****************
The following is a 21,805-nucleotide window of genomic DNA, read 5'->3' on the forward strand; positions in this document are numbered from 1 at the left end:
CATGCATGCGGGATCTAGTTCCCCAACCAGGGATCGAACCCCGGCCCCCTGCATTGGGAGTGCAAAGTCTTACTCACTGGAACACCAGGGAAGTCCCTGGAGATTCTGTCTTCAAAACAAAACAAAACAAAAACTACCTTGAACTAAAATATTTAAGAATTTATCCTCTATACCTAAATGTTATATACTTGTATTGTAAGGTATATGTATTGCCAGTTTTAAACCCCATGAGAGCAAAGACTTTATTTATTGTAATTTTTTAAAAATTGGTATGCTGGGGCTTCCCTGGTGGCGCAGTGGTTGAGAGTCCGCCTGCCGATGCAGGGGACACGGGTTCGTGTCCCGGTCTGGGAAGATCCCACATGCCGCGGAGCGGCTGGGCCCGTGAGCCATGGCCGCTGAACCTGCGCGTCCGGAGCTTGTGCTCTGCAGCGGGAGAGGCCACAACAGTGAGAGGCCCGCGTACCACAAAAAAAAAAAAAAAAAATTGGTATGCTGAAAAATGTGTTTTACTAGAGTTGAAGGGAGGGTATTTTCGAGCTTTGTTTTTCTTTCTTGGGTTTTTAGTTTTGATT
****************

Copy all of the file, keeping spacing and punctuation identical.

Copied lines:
The following is a 21,805-nucleotide window of genomic DNA, read 5'->3' on the forward strand; positions in this document are numbered from 1 at the left end:
CATGCATGCGGGATCTAGTTCCCCAACCAGGGATCGAACCCCGGCCCCCTGCATTGGGAGTGCAAAGTCTTACTCACTGGAACACCAGGGAAGTCCCTGGAGATTCTGTCTTCAAAACAAAACAAAACAAAAACTACCTTGAACTAAAATATTTAAGAATTTATCCTCTATACCTAAATGTTATATACTTGTATTGTAAGGTATATGTATTGCCAGTTTTAAACCCCATGAGAGCAAAGACTTTATTTATTGTAATTTTTTAAAAATTGGTATGCTGGGGCTTCCCTGGTGGCGCAGTGGTTGAGAGTCCGCCTGCCGATGCAGGGGACACGGGTTCGTGTCCCGGTCTGGGAAGATCCCACATGCCGCGGAGCGGCTGGGCCCGTGAGCCATGGCCGCTGAACCTGCGCGTCCGGAGCTTGTGCTCTGCAGCGGGAGAGGCCACAACAGTGAGAGGCCCGCGTACCACAAAAAAAAAAAAAAAAAATTGGTATGCTGAAAAATGTGTTTTACTAGAGTTGAAGGGAGGGTATTTTCGAGCTTTGTTTTTCTTTCTTGGGTTTTTAGTTTTGATT